This matter also relates to Senator Leyden's question on retrospective provision. Concerns regarding the nature of the interest acquired by GNI were raised by the Office of the Chief State Solicitor in May 2015 and subsequently affirmed by counsel on behalf of the State. The uncertainty created by legal opinion concerning the nature of the deeds of easement resulted in definitive advice issuing from the Office of the Attorney General on 4 September 2015. That advice recommended that the Minister consider an amendment to section 72 of the Registration of Title Act 1964, which would have the effect of explicitly conferring on the telecommunications a deed of easement, the same legal effect conferred on the gas pipeline deed of easement by that section. The easement was subsequently passed as part of the Energy Act 2016. However, in the course of discussions with GNI between October 2015 and January 2016, it became clear that deeds of easement had not been executed in all cases. GNI advised that approximately 68 interests on land were not closed and, of those, at least 13 would necessitate recourse to some form of compulsory acquisition. The legal counsel for GNI advised that it did not have the necessary vires to exercise compulsory purchase orders for the purpose of securing the remaining easements on behalf of the Minister and the Office of the Attorney General advised that the arguments of GNI's counsel were compelling and could not be dismissed. The Bill has thus been brought forward on the advice of the Attorney General and in the context of advice regarding GNI and easements.

There has been some mention of the national broadband plan. This gas network is a very different proposition. As Senator Mulherin said, it made sense to lay down the ducting and allow for the fibre to be rolled out when the opportunity was there. The State has built the network and the tenderer is permitted to use the network and all of its assets under a concession agreement. The network will not provide access to individual premises but will deliver ultra-high-speed broadband and dark fibre services to businesses and telecommunications operators in the area. A high level of interest in the network will ensure that it can be operated at a profit and developing the network to its fullest potential will maximise those profits. By the end of quarter 1 of this year, the interest of SEPIL will be removed and the State will have control.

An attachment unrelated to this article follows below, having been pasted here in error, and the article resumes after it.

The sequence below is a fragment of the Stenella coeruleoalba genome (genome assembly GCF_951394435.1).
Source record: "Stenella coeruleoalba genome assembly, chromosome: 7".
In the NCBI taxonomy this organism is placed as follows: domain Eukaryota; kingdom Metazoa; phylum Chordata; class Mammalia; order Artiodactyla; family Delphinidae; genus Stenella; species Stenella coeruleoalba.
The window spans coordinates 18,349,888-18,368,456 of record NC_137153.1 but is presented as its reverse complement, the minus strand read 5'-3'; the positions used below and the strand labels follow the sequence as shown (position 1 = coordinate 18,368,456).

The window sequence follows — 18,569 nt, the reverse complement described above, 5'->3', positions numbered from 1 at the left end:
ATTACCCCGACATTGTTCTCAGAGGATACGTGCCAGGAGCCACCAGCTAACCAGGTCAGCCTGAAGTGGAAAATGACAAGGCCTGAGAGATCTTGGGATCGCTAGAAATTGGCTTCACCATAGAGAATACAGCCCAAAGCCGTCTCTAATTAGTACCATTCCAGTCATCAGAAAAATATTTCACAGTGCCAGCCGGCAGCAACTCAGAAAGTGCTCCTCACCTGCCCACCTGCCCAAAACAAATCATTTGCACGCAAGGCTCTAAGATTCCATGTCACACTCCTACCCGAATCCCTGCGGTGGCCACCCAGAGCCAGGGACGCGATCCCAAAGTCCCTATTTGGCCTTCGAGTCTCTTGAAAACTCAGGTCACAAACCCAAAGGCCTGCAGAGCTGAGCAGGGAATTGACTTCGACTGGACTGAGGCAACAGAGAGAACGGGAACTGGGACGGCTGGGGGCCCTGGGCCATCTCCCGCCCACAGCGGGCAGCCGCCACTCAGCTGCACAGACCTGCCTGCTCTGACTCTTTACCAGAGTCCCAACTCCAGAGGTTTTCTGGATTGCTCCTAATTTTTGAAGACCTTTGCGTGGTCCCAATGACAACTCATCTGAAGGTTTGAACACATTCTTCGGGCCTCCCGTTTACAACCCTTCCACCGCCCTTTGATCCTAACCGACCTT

Senator Mulherin referred to issues of access and Killala. If the State has control and access, issues such as those can be considered in the context of any projects that might come to the area. She mentioned data centres but there are other issues in that regard, including grid connection, which is separate to what is provided for in the Bill. However, where there are opportunities-----

Grid connection is already in place in Killala.

Adequate grid connection is required. Senator Mulherin knows the geography of her constituency better than I do but grid connection could be an issue for major projects.

Senator Leyden raised the issue of wind infrastructure. That is not the aim of the Bill, which purely addresses telecoms in regard to this specific project.

As regards compensation, €900,000 has been paid by my Department to GNI in respect of compensation payments to landowners in addition to GNI's administrative and overhead costs. The rights of landowners are hugely important because the State built infrastructure across private lands and the House will agree that those landowners deserve to be treated with respect and gratitude for their support, recognition and accommodation regarding this very important telecommunications infrastructure. The Bill, as drafted, meets that need.

I thank all Senators for their support for the Bill. I hope it will pass all Stages as soon as possible.

Question put and agreed to.

When is it proposed to take Committee Stage?

Committee Stage ordered for Tuesday, 20 February 2018.
Sitting suspended at 1.20 p.m. and resumed at 3 p.m.